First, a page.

According to the National Cancer Institute, approximately 35% of cancers have a nutritional connection. Laura Kenny, a Registered Dietitian with Riverview Hospital, recently led a seminar on Nutrition in Cancer Prevention and shares a summary of her presentation here.
It is possible to prevent 35% of cancers by:
- Following a healthy diet
- Maintaining a healthy weight
- Performing regular exercise
It is possible to prevent 30% of cancers by:
- Not using tobacco
Guidelines for cancer prevention:
- Choose a diet rich in a variety of plant-based foods.
- Eat plenty of fruits and vegetables.
- Maintain an healthy weight and be physically active.
- Drink alcohol only in moderation, if at all.
- Select foods low in fat and salt.
- Prepare and store food safely.
Obesity is a risk factor for the following types of cancers, primarily:
- Gall bladder
- Reccuring cancer
Obesity acts as a tumor promoter and may increase the risk of cancer by 150-450%. Obesity is a risk factor for the following types of cancers:
- Gall Bladder
- Recurring cancer
- High fat diets are associated with obesity.
- High intakes of total and saturated fat increases the risk of breast, colon, lung and prostate cancers.
- Animal fat increases the risk of breast cancer.
- Higher Omega-3 versus Omega-6 may reduce the risk of breast cancer.
- Low protein diets reduce the risk of cancer.
- Increased red meat intake is associated with an increased risk of colon and advanced prostate cancer.
- The recommended daily amount of protein is approximately 50-60 grams.
- 1 ounce of meat = 7 grams of protein.
- Limit your consumption of red meat.
- Choose fish, poultry or beans and an alternative to beef, pork, and lamb.
- When you eat meat, select lean cuts and smaller portions.
- Prepare meat by baking, broiling or poaching rather than by frying or charbroiling.
- Fiber-rich diets protect against colon cancer.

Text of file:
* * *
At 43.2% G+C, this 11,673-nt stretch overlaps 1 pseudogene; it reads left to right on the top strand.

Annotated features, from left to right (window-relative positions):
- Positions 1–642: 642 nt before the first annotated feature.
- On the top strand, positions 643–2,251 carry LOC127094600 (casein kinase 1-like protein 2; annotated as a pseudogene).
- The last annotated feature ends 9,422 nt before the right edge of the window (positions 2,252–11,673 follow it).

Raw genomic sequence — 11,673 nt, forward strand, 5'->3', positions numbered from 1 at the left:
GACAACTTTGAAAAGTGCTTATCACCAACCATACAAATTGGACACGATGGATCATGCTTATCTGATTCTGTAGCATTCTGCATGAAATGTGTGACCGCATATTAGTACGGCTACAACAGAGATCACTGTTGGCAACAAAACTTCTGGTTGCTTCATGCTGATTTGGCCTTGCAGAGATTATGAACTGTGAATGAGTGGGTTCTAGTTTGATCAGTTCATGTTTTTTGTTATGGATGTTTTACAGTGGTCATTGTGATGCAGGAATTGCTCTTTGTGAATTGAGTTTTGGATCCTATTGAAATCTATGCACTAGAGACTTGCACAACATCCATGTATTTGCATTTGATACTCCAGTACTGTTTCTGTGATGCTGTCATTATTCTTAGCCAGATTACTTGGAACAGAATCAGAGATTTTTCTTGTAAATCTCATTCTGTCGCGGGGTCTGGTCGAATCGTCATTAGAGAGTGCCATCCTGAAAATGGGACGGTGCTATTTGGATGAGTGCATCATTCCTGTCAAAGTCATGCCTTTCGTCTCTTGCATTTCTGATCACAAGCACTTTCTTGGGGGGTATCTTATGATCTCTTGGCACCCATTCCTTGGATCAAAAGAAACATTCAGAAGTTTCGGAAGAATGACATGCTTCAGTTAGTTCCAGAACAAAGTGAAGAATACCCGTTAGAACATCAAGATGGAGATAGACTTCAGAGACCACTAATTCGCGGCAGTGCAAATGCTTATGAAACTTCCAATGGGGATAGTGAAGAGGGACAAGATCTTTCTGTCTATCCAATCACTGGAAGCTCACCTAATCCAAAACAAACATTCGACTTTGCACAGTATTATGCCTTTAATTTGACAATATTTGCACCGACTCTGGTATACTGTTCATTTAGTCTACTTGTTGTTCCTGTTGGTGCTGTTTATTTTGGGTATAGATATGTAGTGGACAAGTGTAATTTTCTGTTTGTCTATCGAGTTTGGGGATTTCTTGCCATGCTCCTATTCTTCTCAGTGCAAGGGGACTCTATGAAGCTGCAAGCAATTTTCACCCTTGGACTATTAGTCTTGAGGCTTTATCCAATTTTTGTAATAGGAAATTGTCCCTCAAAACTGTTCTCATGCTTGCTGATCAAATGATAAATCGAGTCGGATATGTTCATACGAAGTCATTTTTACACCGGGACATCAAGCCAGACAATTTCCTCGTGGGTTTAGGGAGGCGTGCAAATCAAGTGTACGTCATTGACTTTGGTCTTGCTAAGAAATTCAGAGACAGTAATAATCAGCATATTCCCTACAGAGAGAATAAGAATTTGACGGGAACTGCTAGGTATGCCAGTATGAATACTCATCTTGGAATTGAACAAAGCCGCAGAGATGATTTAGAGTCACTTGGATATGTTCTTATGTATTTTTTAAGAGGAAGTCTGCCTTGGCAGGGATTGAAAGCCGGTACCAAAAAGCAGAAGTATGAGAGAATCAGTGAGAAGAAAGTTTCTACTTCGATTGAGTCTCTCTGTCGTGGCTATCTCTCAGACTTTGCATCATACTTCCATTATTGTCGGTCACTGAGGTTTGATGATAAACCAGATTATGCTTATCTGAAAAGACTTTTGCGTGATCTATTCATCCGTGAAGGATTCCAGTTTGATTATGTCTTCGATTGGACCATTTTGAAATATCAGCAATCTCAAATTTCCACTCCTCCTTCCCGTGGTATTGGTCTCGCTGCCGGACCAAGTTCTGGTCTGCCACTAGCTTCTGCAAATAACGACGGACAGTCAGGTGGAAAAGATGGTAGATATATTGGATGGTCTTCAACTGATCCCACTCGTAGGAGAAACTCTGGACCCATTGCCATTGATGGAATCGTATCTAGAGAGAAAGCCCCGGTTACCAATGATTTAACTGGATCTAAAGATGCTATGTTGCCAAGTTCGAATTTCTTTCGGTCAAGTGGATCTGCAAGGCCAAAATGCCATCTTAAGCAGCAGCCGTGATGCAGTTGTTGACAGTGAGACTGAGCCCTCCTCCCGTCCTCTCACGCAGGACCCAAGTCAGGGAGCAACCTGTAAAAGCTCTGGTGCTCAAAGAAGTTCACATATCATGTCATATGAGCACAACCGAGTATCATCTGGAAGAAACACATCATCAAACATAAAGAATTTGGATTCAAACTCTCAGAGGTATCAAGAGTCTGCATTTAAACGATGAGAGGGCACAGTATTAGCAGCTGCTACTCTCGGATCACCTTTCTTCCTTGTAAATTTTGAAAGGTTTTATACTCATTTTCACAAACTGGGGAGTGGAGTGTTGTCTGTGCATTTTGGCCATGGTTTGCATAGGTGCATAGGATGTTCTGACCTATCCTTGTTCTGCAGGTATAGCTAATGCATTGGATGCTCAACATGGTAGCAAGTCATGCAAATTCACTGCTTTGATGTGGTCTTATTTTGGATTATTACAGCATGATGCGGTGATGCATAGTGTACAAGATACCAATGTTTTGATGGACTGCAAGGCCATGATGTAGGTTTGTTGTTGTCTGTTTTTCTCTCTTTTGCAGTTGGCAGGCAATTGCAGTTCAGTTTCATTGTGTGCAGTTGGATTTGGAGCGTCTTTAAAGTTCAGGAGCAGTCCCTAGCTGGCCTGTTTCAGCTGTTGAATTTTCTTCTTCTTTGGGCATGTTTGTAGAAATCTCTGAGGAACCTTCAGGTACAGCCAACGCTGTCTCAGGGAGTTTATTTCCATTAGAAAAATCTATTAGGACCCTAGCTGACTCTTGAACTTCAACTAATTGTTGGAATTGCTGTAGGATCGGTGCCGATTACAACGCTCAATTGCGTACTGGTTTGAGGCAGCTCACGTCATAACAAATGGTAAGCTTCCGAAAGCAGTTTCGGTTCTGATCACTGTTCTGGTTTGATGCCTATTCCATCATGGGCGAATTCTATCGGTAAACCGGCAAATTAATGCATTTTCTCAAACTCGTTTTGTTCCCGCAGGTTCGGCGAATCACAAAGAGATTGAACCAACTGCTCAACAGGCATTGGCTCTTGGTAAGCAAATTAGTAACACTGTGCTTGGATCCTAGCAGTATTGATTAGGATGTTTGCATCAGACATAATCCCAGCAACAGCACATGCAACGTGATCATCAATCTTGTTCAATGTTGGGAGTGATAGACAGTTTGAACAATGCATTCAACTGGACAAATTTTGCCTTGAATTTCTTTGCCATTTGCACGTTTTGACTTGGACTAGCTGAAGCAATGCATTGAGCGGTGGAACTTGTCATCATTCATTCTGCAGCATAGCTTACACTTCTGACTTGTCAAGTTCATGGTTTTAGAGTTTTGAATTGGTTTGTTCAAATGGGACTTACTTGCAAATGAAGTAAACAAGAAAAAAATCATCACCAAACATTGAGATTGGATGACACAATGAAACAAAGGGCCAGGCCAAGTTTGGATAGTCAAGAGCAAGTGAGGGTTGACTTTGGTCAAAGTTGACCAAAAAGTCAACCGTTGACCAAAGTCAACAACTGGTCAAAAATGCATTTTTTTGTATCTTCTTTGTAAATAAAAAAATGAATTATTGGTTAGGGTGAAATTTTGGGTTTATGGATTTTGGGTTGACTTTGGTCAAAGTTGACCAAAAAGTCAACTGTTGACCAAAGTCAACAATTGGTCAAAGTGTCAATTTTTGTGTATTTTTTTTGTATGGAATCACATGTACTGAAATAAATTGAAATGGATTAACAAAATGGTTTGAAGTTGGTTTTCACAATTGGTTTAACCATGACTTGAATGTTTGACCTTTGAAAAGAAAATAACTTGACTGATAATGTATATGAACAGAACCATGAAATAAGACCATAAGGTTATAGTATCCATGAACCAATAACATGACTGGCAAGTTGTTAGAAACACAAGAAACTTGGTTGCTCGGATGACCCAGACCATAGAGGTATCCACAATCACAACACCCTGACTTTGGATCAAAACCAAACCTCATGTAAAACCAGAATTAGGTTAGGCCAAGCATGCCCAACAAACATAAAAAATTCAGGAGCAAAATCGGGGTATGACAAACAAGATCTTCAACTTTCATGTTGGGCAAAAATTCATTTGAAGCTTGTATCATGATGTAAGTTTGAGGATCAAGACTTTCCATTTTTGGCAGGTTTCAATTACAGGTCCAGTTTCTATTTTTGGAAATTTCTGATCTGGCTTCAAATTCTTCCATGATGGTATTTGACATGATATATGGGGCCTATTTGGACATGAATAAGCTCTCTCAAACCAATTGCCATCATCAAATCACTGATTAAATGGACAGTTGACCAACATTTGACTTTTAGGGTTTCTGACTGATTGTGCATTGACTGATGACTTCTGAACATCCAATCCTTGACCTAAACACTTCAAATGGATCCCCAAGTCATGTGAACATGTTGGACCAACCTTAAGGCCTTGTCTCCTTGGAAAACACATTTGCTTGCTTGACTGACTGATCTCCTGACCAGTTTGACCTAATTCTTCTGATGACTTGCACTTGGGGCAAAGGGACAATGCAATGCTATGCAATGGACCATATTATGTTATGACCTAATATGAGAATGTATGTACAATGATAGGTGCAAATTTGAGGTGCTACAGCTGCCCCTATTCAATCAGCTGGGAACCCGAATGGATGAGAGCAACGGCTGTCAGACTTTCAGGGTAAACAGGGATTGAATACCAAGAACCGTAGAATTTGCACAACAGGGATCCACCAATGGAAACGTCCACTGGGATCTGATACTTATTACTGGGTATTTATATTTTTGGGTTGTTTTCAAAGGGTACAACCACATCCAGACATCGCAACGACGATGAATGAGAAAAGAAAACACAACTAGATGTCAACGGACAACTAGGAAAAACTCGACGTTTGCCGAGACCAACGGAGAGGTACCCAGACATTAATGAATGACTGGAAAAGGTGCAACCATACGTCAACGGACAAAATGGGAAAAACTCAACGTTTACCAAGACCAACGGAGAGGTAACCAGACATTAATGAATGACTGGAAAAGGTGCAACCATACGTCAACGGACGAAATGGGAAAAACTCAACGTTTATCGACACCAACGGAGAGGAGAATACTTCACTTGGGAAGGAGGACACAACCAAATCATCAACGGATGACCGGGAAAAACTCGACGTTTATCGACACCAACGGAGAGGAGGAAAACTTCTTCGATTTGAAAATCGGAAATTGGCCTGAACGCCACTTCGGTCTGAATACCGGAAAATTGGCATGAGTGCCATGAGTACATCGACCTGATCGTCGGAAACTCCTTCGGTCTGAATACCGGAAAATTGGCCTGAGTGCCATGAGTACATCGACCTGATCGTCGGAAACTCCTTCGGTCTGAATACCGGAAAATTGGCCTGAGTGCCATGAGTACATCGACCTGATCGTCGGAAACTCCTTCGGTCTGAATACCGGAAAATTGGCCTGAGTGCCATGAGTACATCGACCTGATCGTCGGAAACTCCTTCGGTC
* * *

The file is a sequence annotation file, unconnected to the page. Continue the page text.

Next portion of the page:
- Higher intakes of vegetables decrease colon cancer risk.
- High fiber diets tend to be meat, fat, and refined carbohydrates.
- A daily fiber goal should be 20-35 grams.
Fruits and Vegetables:
- Increased consumption lowers the risk of most cancers.
- Flavenoids and lingans are associated with a lower risk of most sex hormone-related cancers.
- Great sources of antioxidants, Vitamins C, E and Selenium as well as phytochemicals.
- Eat 5+ servings of fruits and vegetables daily.
- Include vegetables and fruits and every meal and for snacks.
- Eat a variety of vegetables and fruits.
- Limit French fries, potato chips and other fried vegetable products.
- Choose 100% juice.
- Choose in-season, locally-grown produce.
- Rinse fruits and vegetables and remove outer leaves.
- Use proper food storage to prevent growth of fungal carcinogens.
- Marinate protein foods to decrease cooking time.
- Use cooking methods to avoid contact of foods and food drippings with flames.
- Use lower cooking temperatures with protein foods.
- Choose whole grains instead of processed (refined) grains and sugars.
- Choose whole grain rice, bread, pasta and cereals.
- Limit the consumption of refined carbohydrates, including pastries, sweetened cereals, soft drinks and sugars.